Sales is its own language

Monday, May 6, 2019

Save to My Library

Here’s a question for you to start the week:

Are you speaking a language that your buyers comprehend?

Industry data on falling win rates and low quota achievement suggests not.

Sales is a unique form of communication.

In fact, if you carefully think about it, Sales is its own distinct language.

Its lexicon consists of words and phrases (often scripted.) And, it’s how these words and phrases are strung together that dictate how successfully you can communicate with your buyers.

Most sellers know a smattering of the vocabulary of sales. After all, that’s what you’ve been trained in. Here’s your call script. Here’s your discovery script. Here’s your qualification script. Etc. Etc. Etc.

One or two days of classroom training and then you’re sent off into the world to navigate on your own.

Unfortunately, too many sellers are like tourists to a foreign country who learn a few useful phrases with a language app (or Google Translate) to help them navigate to the nearest public restroom in an emergency.

But, in the end, they resort to hand-waving, and increasingly frantic gestures, to make themselves understood.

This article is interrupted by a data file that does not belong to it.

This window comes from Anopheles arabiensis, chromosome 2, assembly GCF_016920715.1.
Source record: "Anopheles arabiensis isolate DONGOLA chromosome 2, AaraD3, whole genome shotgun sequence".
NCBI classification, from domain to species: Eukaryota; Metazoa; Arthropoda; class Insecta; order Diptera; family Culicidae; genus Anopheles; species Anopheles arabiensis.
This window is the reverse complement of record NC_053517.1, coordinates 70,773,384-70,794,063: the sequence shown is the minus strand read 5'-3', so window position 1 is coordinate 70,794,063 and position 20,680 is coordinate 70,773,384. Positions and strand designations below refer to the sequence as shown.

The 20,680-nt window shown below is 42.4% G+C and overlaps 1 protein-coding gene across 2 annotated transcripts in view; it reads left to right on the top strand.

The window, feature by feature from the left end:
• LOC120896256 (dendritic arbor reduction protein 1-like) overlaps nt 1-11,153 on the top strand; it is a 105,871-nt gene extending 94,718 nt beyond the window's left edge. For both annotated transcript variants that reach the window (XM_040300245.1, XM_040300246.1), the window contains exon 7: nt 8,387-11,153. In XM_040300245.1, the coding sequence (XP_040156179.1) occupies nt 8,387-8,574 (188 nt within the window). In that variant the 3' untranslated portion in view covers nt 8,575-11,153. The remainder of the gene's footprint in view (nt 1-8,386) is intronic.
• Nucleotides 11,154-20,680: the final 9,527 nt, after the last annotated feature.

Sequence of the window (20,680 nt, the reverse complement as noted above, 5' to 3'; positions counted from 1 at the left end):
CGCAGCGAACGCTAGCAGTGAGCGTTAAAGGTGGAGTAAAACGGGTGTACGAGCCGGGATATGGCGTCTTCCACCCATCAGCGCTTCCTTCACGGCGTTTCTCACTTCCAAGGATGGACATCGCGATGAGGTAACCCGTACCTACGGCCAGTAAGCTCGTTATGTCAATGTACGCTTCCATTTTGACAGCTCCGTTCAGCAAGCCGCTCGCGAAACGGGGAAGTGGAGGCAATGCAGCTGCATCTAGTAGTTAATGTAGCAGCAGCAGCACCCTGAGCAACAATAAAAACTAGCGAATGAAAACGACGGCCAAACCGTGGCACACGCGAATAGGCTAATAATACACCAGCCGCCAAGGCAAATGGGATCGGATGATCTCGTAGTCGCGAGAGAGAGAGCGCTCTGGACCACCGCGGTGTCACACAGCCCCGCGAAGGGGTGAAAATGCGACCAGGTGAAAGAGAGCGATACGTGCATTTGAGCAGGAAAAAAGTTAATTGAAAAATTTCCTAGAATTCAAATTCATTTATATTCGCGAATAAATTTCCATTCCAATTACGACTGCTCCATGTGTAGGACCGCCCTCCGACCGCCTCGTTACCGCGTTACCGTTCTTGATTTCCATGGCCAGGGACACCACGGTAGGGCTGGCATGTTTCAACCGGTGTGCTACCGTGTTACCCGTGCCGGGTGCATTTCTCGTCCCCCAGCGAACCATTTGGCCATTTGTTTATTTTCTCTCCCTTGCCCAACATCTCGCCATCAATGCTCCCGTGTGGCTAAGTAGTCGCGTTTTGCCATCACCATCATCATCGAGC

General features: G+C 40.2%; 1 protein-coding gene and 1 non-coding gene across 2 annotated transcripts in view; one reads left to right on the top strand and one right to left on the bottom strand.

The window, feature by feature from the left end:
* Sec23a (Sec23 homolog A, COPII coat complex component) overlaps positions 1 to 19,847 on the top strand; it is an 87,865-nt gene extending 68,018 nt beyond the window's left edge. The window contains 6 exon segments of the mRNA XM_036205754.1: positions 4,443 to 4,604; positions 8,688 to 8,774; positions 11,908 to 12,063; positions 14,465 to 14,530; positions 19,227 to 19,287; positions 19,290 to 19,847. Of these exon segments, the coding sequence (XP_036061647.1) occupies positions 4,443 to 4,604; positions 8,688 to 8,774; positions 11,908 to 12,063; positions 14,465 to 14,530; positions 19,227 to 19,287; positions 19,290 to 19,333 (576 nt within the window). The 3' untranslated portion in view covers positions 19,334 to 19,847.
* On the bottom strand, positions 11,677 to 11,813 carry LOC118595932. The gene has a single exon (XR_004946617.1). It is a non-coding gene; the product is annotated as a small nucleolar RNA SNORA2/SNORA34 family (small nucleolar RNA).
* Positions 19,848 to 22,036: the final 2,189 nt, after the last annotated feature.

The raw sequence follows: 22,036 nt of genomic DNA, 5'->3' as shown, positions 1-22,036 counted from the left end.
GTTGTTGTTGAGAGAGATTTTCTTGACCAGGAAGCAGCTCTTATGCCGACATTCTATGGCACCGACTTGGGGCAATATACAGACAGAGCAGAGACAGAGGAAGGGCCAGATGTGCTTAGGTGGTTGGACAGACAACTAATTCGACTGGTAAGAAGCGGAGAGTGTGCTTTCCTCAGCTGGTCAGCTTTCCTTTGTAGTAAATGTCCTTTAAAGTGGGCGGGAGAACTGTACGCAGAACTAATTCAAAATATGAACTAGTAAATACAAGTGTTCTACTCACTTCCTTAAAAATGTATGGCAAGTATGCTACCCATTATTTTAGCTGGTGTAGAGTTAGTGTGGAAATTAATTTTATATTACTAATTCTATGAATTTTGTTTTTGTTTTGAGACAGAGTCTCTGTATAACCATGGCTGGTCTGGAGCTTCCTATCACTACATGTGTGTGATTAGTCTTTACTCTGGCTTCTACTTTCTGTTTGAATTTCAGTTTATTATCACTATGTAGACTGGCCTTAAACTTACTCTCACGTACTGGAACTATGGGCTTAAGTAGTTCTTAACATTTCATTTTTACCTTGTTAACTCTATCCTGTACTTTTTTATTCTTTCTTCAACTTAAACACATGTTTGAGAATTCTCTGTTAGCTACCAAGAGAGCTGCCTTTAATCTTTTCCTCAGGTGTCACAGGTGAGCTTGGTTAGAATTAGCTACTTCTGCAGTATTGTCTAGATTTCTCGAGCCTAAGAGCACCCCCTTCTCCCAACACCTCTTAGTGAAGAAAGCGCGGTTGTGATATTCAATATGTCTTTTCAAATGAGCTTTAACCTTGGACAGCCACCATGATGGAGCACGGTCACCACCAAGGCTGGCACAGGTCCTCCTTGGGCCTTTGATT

Buyers are on the receiving end of a lot of hand-waving and frantic gestures with sellers. They get the big picture idea. It’s the nuance and complexity that are lost. Those things that make a difference when decisions get made.

Here’s the thing. Sales is a foreign language to all of us.

Like any second language it takes years of learning and practice to become fluent. It takes a commitment to mastery.

It’s not enough to possess a few common vocabulary words of Sales. And then hope that if you speak them loudly enough and with sufficient confidence that they buyer will grasp your meaning.

It requires fluency in Sales to carry on in-depth conversations that convey complex concepts. That’s how you deliver value to your buyers.

If your win rate is not where it needs to be, then you’re not speaking in a language that your buyers fully comprehend.

-Andy